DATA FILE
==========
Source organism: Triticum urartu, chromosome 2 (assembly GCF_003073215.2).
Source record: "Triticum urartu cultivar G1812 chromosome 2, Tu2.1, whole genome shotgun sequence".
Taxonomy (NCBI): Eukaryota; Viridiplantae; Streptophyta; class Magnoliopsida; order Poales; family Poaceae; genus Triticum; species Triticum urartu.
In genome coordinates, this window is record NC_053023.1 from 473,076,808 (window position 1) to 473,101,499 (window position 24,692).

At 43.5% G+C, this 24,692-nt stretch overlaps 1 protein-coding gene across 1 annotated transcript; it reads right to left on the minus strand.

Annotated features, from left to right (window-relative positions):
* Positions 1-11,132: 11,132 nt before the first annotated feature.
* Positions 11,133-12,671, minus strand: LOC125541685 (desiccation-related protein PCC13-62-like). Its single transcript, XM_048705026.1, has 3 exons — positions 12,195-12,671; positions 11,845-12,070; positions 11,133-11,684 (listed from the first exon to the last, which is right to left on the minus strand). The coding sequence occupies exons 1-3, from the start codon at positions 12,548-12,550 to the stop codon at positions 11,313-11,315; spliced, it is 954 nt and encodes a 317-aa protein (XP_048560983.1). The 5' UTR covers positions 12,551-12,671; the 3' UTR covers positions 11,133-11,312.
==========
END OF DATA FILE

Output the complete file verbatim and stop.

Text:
Source organism: Triticum urartu, chromosome 2 (assembly GCF_003073215.2).
Source record: "Triticum urartu cultivar G1812 chromosome 2, Tu2.1, whole genome shotgun sequence".
Taxonomy (NCBI): Eukaryota; Viridiplantae; Streptophyta; class Magnoliopsida; order Poales; family Poaceae; genus Triticum; species Triticum urartu.
In genome coordinates, this window is record NC_053023.1 from 473,076,808 (window position 1) to 473,101,499 (window position 24,692).

At 43.5% G+C, this 24,692-nt stretch overlaps 1 protein-coding gene across 1 annotated transcript; it reads right to left on the minus strand.

Annotated features, from left to right (window-relative positions):
* Positions 1-11,132: 11,132 nt before the first annotated feature.
* Positions 11,133-12,671, minus strand: LOC125541685 (desiccation-related protein PCC13-62-like). Its single transcript, XM_048705026.1, has 3 exons — positions 12,195-12,671; positions 11,845-12,070; positions 11,133-11,684 (listed from the first exon to the last, which is right to left on the minus strand). The coding sequence occupies exons 1-3, from the start codon at positions 12,548-12,550 to the stop codon at positions 11,313-11,315; spliced, it is 954 nt and encodes a 317-aa protein (XP_048560983.1). The 5' UTR covers positions 12,551-12,671; the 3' UTR covers positions 11,133-11,312.